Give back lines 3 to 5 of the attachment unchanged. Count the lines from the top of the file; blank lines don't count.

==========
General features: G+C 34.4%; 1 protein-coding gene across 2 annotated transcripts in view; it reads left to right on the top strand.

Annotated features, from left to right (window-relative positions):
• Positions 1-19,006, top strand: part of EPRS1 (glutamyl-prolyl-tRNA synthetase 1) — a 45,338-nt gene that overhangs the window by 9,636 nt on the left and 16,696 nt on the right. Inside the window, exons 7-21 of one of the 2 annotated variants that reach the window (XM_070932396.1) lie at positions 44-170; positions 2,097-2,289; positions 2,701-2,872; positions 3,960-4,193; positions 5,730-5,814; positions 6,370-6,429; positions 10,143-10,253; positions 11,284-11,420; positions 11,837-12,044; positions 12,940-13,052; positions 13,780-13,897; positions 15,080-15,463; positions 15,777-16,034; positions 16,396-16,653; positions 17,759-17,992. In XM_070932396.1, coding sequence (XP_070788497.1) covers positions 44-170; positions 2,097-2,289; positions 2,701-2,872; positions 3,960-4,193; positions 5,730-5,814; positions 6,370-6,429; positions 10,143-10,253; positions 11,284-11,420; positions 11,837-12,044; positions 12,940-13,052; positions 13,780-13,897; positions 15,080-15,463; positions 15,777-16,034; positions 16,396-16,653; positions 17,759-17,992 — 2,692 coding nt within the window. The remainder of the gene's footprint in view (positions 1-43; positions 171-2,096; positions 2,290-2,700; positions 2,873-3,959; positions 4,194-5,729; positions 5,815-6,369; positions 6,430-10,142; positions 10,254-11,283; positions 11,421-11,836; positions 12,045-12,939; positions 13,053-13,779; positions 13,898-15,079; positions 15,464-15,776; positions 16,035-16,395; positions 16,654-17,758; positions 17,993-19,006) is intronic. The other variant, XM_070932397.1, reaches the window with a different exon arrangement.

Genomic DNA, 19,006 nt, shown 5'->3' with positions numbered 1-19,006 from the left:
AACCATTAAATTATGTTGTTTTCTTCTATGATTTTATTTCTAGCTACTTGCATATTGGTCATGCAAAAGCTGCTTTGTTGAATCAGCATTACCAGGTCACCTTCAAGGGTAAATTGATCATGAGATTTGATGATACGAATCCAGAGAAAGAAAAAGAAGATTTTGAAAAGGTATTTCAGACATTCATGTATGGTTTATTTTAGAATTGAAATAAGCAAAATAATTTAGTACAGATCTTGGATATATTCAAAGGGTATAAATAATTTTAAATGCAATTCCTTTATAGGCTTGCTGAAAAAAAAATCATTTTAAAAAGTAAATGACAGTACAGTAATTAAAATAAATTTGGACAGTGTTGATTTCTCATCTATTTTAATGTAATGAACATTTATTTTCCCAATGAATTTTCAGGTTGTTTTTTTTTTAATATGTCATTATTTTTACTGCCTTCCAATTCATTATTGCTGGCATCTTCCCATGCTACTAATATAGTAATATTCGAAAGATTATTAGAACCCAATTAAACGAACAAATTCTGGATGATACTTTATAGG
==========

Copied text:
• Positions 1-19,006, top strand: part of EPRS1 (glutamyl-prolyl-tRNA synthetase 1) — a 45,338-nt gene that overhangs the window by 9,636 nt on the left and 16,696 nt on the right. Inside the window, exons 7-21 of one of the 2 annotated variants that reach the window (XM_070932396.1) lie at positions 44-170; positions 2,097-2,289; positions 2,701-2,872; positions 3,960-4,193; positions 5,730-5,814; positions 6,370-6,429; positions 10,143-10,253; positions 11,284-11,420; positions 11,837-12,044; positions 12,940-13,052; positions 13,780-13,897; positions 15,080-15,463; positions 15,777-16,034; positions 16,396-16,653; positions 17,759-17,992. In XM_070932396.1, coding sequence (XP_070788497.1) covers positions 44-170; positions 2,097-2,289; positions 2,701-2,872; positions 3,960-4,193; positions 5,730-5,814; positions 6,370-6,429; positions 10,143-10,253; positions 11,284-11,420; positions 11,837-12,044; positions 12,940-13,052; positions 13,780-13,897; positions 15,080-15,463; positions 15,777-16,034; positions 16,396-16,653; positions 17,759-17,992 — 2,692 coding nt within the window. The remainder of the gene's footprint in view (positions 1-43; positions 171-2,096; positions 2,290-2,700; positions 2,873-3,959; positions 4,194-5,729; positions 5,815-6,369; positions 6,430-10,142; positions 10,254-11,283; positions 11,421-11,836; positions 12,045-12,939; positions 13,053-13,779; positions 13,898-15,079; positions 15,464-15,776; positions 16,035-16,395; positions 16,654-17,758; positions 17,993-19,006) is intronic. The other variant, XM_070932397.1, reaches the window with a different exon arrangement.

Genomic DNA, 19,006 nt, shown 5'->3' with positions numbered 1-19,006 from the left:
AACCATTAAATTATGTTGTTTTCTTCTATGATTTTATTTCTAGCTACTTGCATATTGGTCATGCAAAAGCTGCTTTGTTGAATCAGCATTACCAGGTCACCTTCAAGGGTAAATTGATCATGAGATTTGATGATACGAATCCAGAGAAAGAAAAAGAAGATTTTGAAAAGGTATTTCAGACATTCATGTATGGTTTATTTTAGAATTGAAATAAGCAAAATAATTTAGTACAGATCTTGGATATATTCAAAGGGTATAAATAATTTTAAATGCAATTCCTTTATAGGCTTGCTGAAAAAAAAATCATTTTAAAAAGTAAATGACAGTACAGTAATTAAAATAAATTTGGACAGTGTTGATTTCTCATCTATTTTAATGTAATGAACATTTATTTTCCCAATGAATTTTCAGGTTGTTTTTTTTTTAATATGTCATTATTTTTACTGCCTTCCAATTCATTATTGCTGGCATCTTCCCATGCTACTAATATAGTAATATTCGAAAGATTATTAGAACCCAATTAAACGAACAAATTCTGGATGATACTTTATAGG